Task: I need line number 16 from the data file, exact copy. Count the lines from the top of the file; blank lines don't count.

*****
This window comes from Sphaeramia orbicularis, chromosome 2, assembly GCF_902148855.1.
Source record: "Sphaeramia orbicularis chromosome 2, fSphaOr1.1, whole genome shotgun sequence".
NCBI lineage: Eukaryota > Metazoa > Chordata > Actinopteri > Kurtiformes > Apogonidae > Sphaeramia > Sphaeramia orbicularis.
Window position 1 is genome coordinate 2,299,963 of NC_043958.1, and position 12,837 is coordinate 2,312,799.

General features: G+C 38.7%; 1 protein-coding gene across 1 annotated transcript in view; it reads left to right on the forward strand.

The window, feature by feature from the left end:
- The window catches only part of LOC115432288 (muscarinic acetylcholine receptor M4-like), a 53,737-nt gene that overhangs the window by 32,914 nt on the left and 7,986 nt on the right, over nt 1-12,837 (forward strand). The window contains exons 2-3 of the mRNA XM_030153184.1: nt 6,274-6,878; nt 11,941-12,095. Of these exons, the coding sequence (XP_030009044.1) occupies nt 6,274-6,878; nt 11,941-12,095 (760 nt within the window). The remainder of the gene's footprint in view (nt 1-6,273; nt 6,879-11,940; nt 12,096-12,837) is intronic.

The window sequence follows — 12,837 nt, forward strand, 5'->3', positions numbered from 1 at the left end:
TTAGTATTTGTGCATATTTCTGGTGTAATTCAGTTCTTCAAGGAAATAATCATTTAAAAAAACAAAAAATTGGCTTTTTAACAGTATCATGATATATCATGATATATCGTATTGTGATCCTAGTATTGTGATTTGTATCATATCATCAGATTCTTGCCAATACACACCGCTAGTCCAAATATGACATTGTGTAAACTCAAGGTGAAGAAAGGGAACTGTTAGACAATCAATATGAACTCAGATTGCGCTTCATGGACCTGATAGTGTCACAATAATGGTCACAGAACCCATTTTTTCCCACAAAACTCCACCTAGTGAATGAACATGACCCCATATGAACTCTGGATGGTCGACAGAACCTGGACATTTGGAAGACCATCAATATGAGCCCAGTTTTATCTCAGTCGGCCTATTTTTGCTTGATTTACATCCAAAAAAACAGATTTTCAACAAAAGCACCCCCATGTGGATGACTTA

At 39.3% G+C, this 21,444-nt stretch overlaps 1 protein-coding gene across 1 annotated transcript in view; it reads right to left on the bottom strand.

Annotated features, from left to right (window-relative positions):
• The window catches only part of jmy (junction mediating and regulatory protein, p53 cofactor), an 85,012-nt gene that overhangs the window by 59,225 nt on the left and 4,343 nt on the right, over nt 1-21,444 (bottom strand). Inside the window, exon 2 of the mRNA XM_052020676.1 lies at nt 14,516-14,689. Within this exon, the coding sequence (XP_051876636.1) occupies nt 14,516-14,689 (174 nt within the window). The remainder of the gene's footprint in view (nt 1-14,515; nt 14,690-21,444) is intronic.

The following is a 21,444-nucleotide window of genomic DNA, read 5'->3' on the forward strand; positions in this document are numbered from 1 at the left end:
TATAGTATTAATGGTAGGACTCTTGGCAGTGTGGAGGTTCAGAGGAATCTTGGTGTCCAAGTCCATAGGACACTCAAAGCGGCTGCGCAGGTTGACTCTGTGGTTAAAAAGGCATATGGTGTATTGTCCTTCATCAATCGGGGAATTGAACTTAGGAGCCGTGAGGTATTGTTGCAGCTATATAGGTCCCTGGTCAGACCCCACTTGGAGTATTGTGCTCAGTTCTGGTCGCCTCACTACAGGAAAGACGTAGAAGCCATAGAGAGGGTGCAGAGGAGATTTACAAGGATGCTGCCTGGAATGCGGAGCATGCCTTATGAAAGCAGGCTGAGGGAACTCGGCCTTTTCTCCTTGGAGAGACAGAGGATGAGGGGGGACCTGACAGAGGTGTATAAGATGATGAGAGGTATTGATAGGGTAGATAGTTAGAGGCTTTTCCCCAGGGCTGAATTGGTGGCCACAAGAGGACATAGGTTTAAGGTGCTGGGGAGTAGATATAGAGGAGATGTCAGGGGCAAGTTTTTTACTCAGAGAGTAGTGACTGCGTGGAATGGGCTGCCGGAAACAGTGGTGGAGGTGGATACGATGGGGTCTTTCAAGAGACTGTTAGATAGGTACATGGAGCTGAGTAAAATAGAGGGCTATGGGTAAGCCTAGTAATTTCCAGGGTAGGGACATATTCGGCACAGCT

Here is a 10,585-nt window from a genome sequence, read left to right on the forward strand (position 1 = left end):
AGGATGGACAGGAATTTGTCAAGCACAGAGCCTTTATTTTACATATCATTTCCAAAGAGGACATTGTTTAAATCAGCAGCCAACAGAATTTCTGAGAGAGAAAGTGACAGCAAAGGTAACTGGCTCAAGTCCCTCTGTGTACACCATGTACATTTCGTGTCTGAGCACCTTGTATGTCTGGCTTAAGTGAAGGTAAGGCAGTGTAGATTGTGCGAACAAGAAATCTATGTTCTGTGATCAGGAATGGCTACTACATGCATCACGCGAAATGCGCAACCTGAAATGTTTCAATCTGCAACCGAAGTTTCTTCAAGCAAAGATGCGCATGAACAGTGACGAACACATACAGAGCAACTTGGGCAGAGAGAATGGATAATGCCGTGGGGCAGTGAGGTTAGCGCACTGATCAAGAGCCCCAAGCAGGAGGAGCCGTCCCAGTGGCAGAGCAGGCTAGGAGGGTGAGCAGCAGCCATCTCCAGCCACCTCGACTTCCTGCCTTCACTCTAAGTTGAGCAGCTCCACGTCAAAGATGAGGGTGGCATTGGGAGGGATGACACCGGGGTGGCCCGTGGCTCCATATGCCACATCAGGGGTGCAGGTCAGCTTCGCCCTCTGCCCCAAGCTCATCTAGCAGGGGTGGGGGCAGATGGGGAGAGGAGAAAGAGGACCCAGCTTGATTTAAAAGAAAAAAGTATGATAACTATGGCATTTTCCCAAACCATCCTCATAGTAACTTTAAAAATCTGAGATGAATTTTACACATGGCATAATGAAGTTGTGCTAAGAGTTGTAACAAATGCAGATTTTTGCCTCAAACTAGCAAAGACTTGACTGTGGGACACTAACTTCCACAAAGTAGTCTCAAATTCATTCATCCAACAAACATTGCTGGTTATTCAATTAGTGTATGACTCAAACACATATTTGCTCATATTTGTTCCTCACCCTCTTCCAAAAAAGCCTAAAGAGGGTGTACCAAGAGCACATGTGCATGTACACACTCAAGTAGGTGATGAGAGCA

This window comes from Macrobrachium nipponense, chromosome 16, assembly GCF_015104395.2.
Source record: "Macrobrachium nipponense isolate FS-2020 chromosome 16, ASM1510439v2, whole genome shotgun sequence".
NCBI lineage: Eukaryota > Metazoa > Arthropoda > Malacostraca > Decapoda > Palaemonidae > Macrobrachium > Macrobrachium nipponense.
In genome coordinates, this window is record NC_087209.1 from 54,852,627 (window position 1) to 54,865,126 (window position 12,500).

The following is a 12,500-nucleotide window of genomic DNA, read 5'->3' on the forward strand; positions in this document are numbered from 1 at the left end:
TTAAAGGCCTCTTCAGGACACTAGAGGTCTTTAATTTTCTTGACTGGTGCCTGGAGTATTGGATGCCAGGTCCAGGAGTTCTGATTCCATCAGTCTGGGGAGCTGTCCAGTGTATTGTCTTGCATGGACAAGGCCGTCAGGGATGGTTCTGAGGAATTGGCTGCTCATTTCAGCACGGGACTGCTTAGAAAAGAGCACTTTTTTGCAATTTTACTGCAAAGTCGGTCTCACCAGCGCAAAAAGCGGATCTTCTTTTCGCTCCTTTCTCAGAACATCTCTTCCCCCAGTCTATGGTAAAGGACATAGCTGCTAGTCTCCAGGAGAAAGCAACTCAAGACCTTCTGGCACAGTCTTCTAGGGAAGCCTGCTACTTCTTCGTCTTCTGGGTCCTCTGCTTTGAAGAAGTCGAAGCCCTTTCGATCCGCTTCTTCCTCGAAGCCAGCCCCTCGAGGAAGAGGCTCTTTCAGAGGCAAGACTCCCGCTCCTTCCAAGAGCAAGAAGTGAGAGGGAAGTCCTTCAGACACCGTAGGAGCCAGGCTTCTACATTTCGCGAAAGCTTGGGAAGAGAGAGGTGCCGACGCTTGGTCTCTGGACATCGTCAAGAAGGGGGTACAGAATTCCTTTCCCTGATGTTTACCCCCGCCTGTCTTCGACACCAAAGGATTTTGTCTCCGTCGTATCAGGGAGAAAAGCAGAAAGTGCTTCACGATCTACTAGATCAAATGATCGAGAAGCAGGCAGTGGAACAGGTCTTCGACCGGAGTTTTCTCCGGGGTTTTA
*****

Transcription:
AGGATGGACAGGAATTTGTCAAGCACAGAGCCTTTATTTTACATATCATTTCCAAAGAGGACATTGTTTAAATCAGCAGCCAACAGAATTTCTGAGAGAGAAAGTGACAGCAAAGGTAACTGGCTCAAGTCCCTCTGTGTACACCATGTACATTTCGTGTCTGAGCACCTTGTATGTCTGGCTTAAGTGAAGGTAAGGCAGTGTAGATTGTGCGAACAAGAAATCTATGTTCTGTGATCAGGAATGGCTACTACATGCATCACGCGAAATGCGCAACCTGAAATGTTTCAATCTGCAACCGAAGTTTCTTCAAGCAAAGATGCGCATGAACAGTGACGAACACATACAGAGCAACTTGGGCAGAGAGAATGGATAATGCCGTGGGGCAGTGAGGTTAGCGCACTGATCAAGAGCCCCAAGCAGGAGGAGCCGTCCCAGTGGCAGAGCAGGCTAGGAGGGTGAGCAGCAGCCATCTCCAGCCACCTCGACTTCCTGCCTTCACTCTAAGTTGAGCAGCTCCACGTCAAAGATGAGGGTGGCATTGGGAGGGATGACACCGGGGTGGCCCGTGGCTCCATATGCCACATCAGGGGTGCAGGTCAGCTTCGCCCTCTGCCCCAAGCTCATCTAGCAGGGGTGGGGGCAGATGGGGAGAGGAGAAAGAGGACCCAGCTTGATTTAAAAGAAAAAAGTATGATAACTATGGCATTTTCCCAAACCATCCTCATAGTAACTTTAAAAATCTGAGATGAATTTTACACATGGCATAATGAAGTTGTGCTAAGAGTTGTAACAAATGCAGATTTTTGCCTCAAACTAGCAAAGACTTGACTGTGGGACACTAACTTCCACAAAGTAGTCTCAAATTCATTCATCCAACAAACATTGCTGGTTATTCAATTAGTGTATGACTCAAACACATATTTGCTCATATTTGTTCCTCACCCTCTTCCAAAAAAGCCTAAAGAGGGTGTACCAAGAGCACATGTGCATGTACACACTCAAGTAGGTGATGAGAGCA